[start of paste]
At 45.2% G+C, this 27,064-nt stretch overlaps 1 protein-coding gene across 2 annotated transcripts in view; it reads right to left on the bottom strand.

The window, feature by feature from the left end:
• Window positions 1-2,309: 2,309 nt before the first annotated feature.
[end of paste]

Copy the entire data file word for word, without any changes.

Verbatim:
At 45.2% G+C, this 27,064-nt stretch overlaps 1 protein-coding gene across 2 annotated transcripts in view; it reads right to left on the bottom strand.

The window, feature by feature from the left end:
• Window positions 1-2,309: 2,309 nt before the first annotated feature.